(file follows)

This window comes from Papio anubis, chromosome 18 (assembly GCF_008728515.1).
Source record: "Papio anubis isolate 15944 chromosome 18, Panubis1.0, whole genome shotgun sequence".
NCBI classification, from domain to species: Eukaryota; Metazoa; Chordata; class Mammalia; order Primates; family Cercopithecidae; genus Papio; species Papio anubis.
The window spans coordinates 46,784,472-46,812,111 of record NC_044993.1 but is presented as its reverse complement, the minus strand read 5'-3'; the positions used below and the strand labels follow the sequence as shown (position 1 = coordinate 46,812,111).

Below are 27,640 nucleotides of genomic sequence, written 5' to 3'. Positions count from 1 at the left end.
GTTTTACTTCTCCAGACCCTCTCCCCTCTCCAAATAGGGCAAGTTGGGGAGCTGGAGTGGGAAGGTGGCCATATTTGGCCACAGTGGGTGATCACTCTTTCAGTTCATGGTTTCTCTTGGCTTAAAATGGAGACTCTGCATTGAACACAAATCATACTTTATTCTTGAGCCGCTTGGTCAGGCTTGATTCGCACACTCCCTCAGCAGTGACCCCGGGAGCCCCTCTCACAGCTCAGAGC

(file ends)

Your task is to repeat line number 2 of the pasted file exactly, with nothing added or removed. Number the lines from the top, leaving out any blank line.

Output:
Source record: "Papio anubis isolate 15944 chromosome 18, Panubis1.0, whole genome shotgun sequence".